Why does the TypeScript compiler compile its optional chaining and null-coalescing operators,
// x?.y x === null || x === void 0 ? void 0 : x.y; // x ?? y x !== null && x !== void 0 ? x : y
// x?.y x == null ? void 0 : x.y // x ?? y x != null ? x : y
Odds are that behind the scenes
== null does the same two checks, but even for the sake of code length, it seems like single check would be cleaner. It adds many fewer parentheses when using a string of optional chaining, too.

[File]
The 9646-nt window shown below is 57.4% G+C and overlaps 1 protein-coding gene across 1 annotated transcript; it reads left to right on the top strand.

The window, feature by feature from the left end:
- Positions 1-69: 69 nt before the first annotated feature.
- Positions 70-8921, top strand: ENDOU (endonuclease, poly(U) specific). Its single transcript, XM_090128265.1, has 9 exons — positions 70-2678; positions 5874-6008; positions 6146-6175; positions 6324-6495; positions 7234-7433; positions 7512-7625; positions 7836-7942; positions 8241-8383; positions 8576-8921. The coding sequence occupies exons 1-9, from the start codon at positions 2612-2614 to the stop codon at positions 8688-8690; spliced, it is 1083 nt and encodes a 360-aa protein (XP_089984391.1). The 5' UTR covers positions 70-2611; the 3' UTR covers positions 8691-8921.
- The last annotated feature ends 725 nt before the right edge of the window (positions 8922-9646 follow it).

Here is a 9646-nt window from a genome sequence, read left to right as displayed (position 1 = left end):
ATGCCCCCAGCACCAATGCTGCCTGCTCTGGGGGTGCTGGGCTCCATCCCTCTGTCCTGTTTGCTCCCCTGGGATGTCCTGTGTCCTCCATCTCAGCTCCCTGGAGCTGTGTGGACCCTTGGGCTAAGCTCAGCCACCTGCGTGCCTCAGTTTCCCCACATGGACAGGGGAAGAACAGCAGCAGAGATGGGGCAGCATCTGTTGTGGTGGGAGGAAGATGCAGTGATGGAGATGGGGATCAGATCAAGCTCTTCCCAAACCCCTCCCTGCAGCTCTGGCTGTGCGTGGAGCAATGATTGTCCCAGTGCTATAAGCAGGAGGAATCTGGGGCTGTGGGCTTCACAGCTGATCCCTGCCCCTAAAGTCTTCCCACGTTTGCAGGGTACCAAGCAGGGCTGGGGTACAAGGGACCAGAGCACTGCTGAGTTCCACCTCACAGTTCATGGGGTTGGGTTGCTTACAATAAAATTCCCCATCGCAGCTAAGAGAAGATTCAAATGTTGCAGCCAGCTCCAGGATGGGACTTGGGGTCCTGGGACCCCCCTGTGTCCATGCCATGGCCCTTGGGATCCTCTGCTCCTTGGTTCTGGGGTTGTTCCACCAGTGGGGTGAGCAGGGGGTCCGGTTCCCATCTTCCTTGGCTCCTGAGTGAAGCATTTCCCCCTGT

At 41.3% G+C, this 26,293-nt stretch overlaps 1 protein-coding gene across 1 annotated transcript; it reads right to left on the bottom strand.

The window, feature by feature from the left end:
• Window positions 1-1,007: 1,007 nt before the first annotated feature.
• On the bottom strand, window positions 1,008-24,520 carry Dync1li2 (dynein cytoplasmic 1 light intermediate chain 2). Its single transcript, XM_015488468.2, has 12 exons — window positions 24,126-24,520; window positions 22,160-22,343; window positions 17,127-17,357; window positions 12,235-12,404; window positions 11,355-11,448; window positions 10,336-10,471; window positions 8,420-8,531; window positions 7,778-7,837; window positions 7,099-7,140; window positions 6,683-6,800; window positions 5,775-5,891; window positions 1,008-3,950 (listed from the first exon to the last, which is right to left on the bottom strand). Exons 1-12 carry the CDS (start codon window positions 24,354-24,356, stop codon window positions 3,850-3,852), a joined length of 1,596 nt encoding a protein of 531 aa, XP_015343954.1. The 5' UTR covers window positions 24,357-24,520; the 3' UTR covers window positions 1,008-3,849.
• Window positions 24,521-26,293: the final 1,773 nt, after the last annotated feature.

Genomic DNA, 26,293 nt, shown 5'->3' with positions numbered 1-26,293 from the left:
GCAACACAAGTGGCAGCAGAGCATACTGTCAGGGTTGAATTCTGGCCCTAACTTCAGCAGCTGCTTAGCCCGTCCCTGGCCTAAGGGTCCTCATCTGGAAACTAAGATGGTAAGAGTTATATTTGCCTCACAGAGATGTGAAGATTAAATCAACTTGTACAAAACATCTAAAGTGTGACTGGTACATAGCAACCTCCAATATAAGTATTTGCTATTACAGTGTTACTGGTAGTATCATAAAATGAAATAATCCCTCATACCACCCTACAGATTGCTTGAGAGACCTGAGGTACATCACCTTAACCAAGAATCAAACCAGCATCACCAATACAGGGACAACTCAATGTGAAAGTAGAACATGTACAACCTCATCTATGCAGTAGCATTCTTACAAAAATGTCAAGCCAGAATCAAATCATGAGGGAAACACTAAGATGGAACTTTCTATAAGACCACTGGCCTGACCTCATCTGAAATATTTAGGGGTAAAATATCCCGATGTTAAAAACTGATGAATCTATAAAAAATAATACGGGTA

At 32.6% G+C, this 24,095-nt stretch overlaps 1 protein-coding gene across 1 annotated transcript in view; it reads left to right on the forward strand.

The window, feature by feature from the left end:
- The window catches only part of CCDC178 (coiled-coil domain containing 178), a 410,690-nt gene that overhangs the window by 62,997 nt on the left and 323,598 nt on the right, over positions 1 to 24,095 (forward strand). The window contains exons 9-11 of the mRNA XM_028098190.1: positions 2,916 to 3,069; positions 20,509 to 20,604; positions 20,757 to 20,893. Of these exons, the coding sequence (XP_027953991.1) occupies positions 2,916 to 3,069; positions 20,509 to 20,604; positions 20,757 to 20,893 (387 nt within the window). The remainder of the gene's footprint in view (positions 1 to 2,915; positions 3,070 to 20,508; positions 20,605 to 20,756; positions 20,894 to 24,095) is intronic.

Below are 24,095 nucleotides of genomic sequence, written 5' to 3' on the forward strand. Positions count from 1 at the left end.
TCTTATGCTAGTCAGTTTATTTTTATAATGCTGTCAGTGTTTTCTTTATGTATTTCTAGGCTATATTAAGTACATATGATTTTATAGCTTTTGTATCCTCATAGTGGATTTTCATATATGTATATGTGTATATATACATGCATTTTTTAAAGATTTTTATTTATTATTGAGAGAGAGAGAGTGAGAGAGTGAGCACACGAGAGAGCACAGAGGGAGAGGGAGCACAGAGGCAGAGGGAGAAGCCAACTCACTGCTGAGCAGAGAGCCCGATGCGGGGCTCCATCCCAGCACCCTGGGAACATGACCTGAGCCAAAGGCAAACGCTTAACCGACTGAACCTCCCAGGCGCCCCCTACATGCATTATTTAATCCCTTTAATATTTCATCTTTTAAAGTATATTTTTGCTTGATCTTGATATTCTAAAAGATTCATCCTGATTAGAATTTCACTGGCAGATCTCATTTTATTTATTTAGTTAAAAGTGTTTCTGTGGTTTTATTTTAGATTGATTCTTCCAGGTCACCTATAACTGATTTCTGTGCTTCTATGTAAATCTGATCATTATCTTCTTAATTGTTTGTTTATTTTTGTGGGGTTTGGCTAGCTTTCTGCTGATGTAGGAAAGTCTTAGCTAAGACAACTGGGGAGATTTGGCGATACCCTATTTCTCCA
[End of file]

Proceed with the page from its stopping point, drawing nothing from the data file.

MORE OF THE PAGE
Incidentally, I'm also surprised that optional chaining doesn't compile to
x == null ? x : x.y